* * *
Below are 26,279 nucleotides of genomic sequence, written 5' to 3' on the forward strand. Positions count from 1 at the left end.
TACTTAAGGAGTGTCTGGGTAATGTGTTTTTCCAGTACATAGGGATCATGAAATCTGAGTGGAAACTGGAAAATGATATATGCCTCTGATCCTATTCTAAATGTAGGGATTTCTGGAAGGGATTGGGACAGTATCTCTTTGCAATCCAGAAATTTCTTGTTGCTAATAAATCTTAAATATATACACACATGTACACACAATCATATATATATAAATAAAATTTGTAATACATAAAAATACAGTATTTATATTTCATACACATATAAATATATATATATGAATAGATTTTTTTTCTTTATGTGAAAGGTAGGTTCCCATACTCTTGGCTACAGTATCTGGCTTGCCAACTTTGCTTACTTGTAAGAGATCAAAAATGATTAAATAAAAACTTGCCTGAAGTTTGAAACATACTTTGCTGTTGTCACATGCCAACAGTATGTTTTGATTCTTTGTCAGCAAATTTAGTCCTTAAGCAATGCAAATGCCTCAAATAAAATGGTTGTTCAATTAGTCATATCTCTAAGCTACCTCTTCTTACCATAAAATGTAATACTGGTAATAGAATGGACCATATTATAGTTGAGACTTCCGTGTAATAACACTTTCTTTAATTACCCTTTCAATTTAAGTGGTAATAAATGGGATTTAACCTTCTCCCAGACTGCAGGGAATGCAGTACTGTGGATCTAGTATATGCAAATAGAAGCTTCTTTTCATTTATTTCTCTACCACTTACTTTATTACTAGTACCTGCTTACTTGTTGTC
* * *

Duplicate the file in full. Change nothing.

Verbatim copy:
Below are 26,279 nucleotides of genomic sequence, written 5' to 3' on the forward strand. Positions count from 1 at the left end.
TACTTAAGGAGTGTCTGGGTAATGTGTTTTTCCAGTACATAGGGATCATGAAATCTGAGTGGAAACTGGAAAATGATATATGCCTCTGATCCTATTCTAAATGTAGGGATTTCTGGAAGGGATTGGGACAGTATCTCTTTGCAATCCAGAAATTTCTTGTTGCTAATAAATCTTAAATATATACACACATGTACACACAATCATATATATATAAATAAAATTTGTAATACATAAAAATACAGTATTTATATTTCATACACATATAAATATATATATATGAATAGATTTTTTTTCTTTATGTGAAAGGTAGGTTCCCATACTCTTGGCTACAGTATCTGGCTTGCCAACTTTGCTTACTTGTAAGAGATCAAAAATGATTAAATAAAAACTTGCCTGAAGTTTGAAACATACTTTGCTGTTGTCACATGCCAACAGTATGTTTTGATTCTTTGTCAGCAAATTTAGTCCTTAAGCAATGCAAATGCCTCAAATAAAATGGTTGTTCAATTAGTCATATCTCTAAGCTACCTCTTCTTACCATAAAATGTAATACTGGTAATAGAATGGACCATATTATAGTTGAGACTTCCGTGTAATAACACTTTCTTTAATTACCCTTTCAATTTAAGTGGTAATAAATGGGATTTAACCTTCTCCCAGACTGCAGGGAATGCAGTACTGTGGATCTAGTATATGCAAATAGAAGCTTCTTTTCATTTATTTCTCTACCACTTACTTTATTACTAGTACCTGCTTACTTGTTGTC